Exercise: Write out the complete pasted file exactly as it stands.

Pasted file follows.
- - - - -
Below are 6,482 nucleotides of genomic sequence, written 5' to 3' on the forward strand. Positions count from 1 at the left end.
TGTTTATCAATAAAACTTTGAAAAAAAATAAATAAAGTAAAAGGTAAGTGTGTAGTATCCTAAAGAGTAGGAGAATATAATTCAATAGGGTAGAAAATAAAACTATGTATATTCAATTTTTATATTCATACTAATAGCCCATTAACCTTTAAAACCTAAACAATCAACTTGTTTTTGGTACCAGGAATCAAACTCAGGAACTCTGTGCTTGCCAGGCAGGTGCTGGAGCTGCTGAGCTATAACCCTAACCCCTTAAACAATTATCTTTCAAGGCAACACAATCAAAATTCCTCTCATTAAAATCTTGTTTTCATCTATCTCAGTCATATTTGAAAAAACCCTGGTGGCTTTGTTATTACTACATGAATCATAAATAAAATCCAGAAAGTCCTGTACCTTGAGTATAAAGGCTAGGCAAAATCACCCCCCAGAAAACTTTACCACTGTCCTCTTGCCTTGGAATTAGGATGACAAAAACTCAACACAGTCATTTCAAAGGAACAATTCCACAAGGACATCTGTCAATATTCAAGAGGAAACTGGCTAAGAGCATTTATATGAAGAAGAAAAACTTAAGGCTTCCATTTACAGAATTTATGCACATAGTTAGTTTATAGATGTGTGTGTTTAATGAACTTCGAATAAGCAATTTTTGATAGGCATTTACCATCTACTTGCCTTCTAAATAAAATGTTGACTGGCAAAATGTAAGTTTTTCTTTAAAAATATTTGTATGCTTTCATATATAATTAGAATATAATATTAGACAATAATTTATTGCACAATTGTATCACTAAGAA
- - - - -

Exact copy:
Below are 6,482 nucleotides of genomic sequence, written 5' to 3' on the forward strand. Positions count from 1 at the left end.
TGTTTATCAATAAAACTTTGAAAAAAAATAAATAAAGTAAAAGGTAAGTGTGTAGTATCCTAAAGAGTAGGAGAATATAATTCAATAGGGTAGAAAATAAAACTATGTATATTCAATTTTTATATTCATACTAATAGCCCATTAACCTTTAAAACCTAAACAATCAACTTGTTTTTGGTACCAGGAATCAAACTCAGGAACTCTGTGCTTGCCAGGCAGGTGCTGGAGCTGCTGAGCTATAACCCTAACCCCTTAAACAATTATCTTTCAAGGCAACACAATCAAAATTCCTCTCATTAAAATCTTGTTTTCATCTATCTCAGTCATATTTGAAAAAACCCTGGTGGCTTTGTTATTACTACATGAATCATAAATAAAATCCAGAAAGTCCTGTACCTTGAGTATAAAGGCTAGGCAAAATCACCCCCCAGAAAACTTTACCACTGTCCTCTTGCCTTGGAATTAGGATGACAAAAACTCAACACAGTCATTTCAAAGGAACAATTCCACAAGGACATCTGTCAATATTCAAGAGGAAACTGGCTAAGAGCATTTATATGAAGAAGAAAAACTTAAGGCTTCCATTTACAGAATTTATGCACATAGTTAGTTTATAGATGTGTGTGTTTAATGAACTTCGAATAAGCAATTTTTGATAGGCATTTACCATCTACTTGCCTTCTAAATAAAATGTTGACTGGCAAAATGTAAGTTTTTCTTTAAAAATATTTGTATGCTTTCATATATAATTAGAATATAATATTAGACAATAATTTATTGCACAATTGTATCACTAAGAA